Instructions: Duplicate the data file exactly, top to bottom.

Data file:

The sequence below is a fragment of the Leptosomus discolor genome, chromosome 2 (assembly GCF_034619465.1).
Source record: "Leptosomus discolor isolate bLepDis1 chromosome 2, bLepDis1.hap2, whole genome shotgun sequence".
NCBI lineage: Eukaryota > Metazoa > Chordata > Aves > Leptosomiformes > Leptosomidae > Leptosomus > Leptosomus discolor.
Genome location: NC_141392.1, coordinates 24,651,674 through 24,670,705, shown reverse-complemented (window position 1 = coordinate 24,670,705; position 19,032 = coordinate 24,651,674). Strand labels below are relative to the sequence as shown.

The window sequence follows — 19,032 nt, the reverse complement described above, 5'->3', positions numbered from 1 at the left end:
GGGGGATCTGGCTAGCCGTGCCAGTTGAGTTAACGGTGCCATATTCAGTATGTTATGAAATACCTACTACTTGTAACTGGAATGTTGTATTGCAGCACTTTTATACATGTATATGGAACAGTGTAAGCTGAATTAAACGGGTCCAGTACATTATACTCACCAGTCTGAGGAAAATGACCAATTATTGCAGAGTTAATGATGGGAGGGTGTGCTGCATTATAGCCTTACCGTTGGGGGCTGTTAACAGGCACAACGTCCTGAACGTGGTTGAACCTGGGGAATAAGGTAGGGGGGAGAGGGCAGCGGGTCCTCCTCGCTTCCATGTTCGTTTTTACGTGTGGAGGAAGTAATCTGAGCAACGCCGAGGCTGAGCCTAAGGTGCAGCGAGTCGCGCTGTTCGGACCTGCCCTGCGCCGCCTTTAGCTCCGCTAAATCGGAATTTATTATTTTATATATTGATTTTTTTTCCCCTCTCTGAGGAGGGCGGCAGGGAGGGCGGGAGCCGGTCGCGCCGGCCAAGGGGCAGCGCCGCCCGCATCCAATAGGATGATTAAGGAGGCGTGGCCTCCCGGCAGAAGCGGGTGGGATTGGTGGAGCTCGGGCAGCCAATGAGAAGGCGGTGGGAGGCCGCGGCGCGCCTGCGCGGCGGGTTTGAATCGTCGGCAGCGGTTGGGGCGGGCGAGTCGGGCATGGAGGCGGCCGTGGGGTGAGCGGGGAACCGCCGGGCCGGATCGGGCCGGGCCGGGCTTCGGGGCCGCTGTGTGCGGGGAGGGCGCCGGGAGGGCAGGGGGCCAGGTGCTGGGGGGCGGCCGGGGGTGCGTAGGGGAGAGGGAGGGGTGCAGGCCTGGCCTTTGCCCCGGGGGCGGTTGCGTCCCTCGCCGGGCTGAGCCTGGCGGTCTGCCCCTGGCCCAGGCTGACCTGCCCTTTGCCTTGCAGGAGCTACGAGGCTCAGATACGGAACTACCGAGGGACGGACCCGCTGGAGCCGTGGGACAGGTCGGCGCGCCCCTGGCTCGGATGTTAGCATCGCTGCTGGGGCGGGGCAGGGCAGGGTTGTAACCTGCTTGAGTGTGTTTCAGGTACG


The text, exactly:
The sequence below is a fragment of the Leptosomus discolor genome, chromosome 2 (assembly GCF_034619465.1).
Source record: "Leptosomus discolor isolate bLepDis1 chromosome 2, bLepDis1.hap2, whole genome shotgun sequence".
NCBI lineage: Eukaryota > Metazoa > Chordata > Aves > Leptosomiformes > Leptosomidae > Leptosomus > Leptosomus discolor.
Genome location: NC_141392.1, coordinates 24,651,674 through 24,670,705, shown reverse-complemented (window position 1 = coordinate 24,670,705; position 19,032 = coordinate 24,651,674). Strand labels below are relative to the sequence as shown.

The window sequence follows — 19,032 nt, the reverse complement described above, 5'->3', positions numbered from 1 at the left end:
GGGGGATCTGGCTAGCCGTGCCAGTTGAGTTAACGGTGCCATATTCAGTATGTTATGAAATACCTACTACTTGTAACTGGAATGTTGTATTGCAGCACTTTTATACATGTATATGGAACAGTGTAAGCTGAATTAAACGGGTCCAGTACATTATACTCACCAGTCTGAGGAAAATGACCAATTATTGCAGAGTTAATGATGGGAGGGTGTGCTGCATTATAGCCTTACCGTTGGGGGCTGTTAACAGGCACAACGTCCTGAACGTGGTTGAACCTGGGGAATAAGGTAGGGGGGAGAGGGCAGCGGGTCCTCCTCGCTTCCATGTTCGTTTTTACGTGTGGAGGAAGTAATCTGAGCAACGCCGAGGCTGAGCCTAAGGTGCAGCGAGTCGCGCTGTTCGGACCTGCCCTGCGCCGCCTTTAGCTCCGCTAAATCGGAATTTATTATTTTATATATTGATTTTTTTTCCCCTCTCTGAGGAGGGCGGCAGGGAGGGCGGGAGCCGGTCGCGCCGGCCAAGGGGCAGCGCCGCCCGCATCCAATAGGATGATTAAGGAGGCGTGGCCTCCCGGCAGAAGCGGGTGGGATTGGTGGAGCTCGGGCAGCCAATGAGAAGGCGGTGGGAGGCCGCGGCGCGCCTGCGCGGCGGGTTTGAATCGTCGGCAGCGGTTGGGGCGGGCGAGTCGGGCATGGAGGCGGCCGTGGGGTGAGCGGGGAACCGCCGGGCCGGATCGGGCCGGGCCGGGCTTCGGGGCCGCTGTGTGCGGGGAGGGCGCCGGGAGGGCAGGGGGCCAGGTGCTGGGGGGCGGCCGGGGGTGCGTAGGGGAGAGGGAGGGGTGCAGGCCTGGCCTTTGCCCCGGGGGCGGTTGCGTCCCTCGCCGGGCTGAGCCTGGCGGTCTGCCCCTGGCCCAGGCTGACCTGCCCTTTGCCTTGCAGGAGCTACGAGGCTCAGATACGGAACTACCGAGGGACGGACCCGCTGGAGCCGTGGGACAGGTCGGCGCGCCCCTGGCTCGGATGTTAGCATCGCTGCTGGGGCGGGGCAGGGCAGGGTTGTAACCTGCTTGAGTGTGTTTCAGGTACG